What Happens if You Can't Make Your Loan Payments
There is a general misconception that finance companies tend to be unhelpful when customers are struggling. However, if you sit back and look at this from a distance, this idea doesn't quite make sense.
Why would a finance company proceed with often expensive court action to reclaim funds from a struggling customer? If the customer had the money, they wouldn't stop their payments. Thankfully, there are numerous ways in which customers can tweak their financial arrangements to alleviate any short-term pressure. However, if your situation is unlikely to improve, it is essential to know the formal process.
Communication from your finance provider
When you miss your first loan payment, your lender will likely send you a courtesy letter/email asking you to rectify the situation as soon as possible. It may be an oversight, short-term financial issues, or even a problem with the transfer from your bank. If you receive such communication from your lender, it is advisable to contact them and discuss your situation. You may find the communication offers an array of different options. Consequently, there may be light at the end of the tunnel without more formal proceedings.
It is important to note that your lender is unlikely to contact the credit rating agencies about one, two, or even three missed payments. Thus, ensuring that only serious issues are reported and considered when calculating your credit score. However, it is not a situation you should let drag on for any length of time.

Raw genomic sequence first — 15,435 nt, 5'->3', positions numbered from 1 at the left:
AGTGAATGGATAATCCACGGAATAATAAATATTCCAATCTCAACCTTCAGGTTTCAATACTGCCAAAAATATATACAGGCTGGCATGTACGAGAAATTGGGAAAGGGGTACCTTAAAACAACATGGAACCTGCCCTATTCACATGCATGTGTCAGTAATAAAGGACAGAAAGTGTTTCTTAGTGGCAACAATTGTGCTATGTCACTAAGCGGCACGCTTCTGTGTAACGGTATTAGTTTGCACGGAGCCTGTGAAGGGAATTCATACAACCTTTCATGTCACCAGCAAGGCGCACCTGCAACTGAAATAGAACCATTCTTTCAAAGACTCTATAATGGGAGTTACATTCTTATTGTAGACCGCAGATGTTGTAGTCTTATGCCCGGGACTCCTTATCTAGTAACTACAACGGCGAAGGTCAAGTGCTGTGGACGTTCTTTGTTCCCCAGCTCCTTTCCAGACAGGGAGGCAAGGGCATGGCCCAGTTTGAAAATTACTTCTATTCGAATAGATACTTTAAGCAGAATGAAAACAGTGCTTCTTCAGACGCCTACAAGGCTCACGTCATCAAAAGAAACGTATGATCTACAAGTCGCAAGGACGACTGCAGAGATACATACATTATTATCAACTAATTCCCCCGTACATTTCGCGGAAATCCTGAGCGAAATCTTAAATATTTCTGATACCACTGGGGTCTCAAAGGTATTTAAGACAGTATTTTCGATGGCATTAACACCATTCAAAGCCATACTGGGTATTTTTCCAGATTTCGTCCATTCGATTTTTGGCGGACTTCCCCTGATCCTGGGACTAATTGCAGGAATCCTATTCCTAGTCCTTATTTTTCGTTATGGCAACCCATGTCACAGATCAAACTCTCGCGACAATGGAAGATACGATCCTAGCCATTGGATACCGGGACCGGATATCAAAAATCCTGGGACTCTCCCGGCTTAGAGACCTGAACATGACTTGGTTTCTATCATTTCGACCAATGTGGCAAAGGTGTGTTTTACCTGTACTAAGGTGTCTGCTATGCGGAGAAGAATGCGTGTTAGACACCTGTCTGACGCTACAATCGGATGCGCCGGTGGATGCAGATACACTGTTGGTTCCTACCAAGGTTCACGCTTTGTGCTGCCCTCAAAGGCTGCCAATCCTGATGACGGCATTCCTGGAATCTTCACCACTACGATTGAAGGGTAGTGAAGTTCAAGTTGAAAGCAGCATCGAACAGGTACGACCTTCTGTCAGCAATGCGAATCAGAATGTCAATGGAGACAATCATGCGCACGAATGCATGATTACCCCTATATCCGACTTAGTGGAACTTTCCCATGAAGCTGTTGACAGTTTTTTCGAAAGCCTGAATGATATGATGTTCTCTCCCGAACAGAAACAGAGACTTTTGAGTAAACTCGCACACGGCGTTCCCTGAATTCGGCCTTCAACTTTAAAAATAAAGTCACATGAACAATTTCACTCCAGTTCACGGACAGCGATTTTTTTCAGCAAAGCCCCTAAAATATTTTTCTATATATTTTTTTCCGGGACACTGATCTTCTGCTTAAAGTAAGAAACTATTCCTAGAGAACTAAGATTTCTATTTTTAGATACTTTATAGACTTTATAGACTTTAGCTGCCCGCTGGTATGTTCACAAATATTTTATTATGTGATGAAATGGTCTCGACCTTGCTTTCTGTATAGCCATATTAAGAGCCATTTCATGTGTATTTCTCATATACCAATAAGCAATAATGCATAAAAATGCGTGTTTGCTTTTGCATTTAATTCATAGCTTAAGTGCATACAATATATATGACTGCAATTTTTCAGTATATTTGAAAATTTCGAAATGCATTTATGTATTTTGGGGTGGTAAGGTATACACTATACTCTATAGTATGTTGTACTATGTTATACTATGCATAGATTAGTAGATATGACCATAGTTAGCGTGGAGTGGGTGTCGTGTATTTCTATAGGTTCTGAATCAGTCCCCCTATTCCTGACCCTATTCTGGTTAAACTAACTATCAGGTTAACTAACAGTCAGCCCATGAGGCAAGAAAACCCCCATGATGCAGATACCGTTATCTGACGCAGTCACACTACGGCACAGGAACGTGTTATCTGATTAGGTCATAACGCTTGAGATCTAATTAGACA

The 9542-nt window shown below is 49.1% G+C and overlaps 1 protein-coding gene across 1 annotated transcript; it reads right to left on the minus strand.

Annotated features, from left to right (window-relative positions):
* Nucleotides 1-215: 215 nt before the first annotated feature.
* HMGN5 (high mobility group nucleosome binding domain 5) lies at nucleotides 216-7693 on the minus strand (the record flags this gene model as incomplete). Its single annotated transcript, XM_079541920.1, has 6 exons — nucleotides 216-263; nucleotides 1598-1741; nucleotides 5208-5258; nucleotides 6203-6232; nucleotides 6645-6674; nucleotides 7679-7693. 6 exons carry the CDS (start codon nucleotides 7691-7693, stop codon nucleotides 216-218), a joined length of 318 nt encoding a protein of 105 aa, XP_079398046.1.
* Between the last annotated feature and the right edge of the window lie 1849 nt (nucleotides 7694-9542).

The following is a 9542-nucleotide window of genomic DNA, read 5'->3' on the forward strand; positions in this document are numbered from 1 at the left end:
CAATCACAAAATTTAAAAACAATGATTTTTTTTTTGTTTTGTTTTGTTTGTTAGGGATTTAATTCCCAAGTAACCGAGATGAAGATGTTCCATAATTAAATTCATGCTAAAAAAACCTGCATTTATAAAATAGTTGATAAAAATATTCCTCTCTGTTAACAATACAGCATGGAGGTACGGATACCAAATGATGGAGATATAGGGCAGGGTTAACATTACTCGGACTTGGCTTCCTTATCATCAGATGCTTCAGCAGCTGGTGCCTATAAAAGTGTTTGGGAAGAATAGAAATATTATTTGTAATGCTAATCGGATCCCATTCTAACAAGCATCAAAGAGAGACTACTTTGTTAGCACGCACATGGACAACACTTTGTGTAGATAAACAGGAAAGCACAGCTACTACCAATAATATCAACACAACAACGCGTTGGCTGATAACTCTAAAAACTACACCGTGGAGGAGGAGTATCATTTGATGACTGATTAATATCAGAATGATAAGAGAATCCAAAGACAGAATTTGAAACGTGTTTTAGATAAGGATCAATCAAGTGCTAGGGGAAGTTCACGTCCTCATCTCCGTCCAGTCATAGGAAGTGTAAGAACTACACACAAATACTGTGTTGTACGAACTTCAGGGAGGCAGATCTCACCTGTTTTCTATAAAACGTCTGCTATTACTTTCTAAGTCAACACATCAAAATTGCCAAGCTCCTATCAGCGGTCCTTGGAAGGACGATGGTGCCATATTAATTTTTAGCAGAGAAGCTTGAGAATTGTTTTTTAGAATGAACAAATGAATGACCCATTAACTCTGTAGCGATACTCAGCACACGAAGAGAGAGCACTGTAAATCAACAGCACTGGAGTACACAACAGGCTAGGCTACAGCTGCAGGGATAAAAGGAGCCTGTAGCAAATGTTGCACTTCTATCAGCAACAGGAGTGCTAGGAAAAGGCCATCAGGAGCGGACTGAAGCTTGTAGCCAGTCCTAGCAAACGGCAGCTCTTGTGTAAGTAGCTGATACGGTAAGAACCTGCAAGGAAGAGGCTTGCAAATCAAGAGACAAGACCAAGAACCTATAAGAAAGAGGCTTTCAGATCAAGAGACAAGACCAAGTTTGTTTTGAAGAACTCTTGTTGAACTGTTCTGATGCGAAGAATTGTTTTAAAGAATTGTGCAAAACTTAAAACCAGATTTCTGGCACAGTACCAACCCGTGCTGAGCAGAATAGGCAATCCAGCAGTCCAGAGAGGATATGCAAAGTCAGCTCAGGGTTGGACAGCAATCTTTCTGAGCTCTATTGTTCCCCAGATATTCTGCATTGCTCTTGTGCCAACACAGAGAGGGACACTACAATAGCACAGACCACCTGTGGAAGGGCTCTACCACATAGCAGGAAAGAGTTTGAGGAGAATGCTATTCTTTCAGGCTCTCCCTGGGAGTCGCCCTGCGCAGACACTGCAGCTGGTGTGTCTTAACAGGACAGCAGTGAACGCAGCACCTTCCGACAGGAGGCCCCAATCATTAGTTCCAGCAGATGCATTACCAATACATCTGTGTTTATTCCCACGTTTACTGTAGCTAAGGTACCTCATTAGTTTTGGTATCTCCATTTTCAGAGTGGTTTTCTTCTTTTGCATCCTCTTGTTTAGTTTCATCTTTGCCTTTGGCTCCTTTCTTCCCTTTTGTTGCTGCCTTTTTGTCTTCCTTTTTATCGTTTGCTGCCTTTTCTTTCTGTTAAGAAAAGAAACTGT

There is a formal process when customers fail to honor their monthly loan payments. Again, it will depend upon the individual lender, but they may wait up to 6 months before issuing a formal default notice. This notice is a legal acknowledgment that you are behind with your loan payments and the finance company has the option of taking legal action.
A default notice is a severe escalation of the issue. This brings into play an array of different actions that the lender can take to recover funds owed.
Impact on credit rating
As we touched on above, lenders are unlikely to contact credit rating agencies if you missed up to 3 payments. On the issue of a default notice, your credit file will be updated, and your credit score negatively impacted. Unless there has been a genuine error, you will find it near impossible to reverse entries on your credit file.
Default notices and other issues noted on your credit file will not last forever. They are likely to be recognised for several years, but over time the impact on your rating will diminish if there are no further missed payments. Nevertheless, it is essential to be aware of the long-term effect on your credit rating and how it might affect future finance applications, even if your financial well-being improves dramatically.
Many loan companies use collateral to add a degree of security when lending money to customers. Some applications may require collateral due to the applicant’s challenging credit history, while others may choose to use collateral to secure the best deal. So, how long before the lender calls in collateral on a loan default?
Surprisingly, lenders tend to hold back from calling in collateral, especially those which may prove a little challenging to sell. Instead, they prefer to sort out new repayment plans with customers experiencing financial difficulties rather than go through the added expense of calling in some forms of collateral. However, do not be under the illusion that your collateral won't be sold if this is the only option.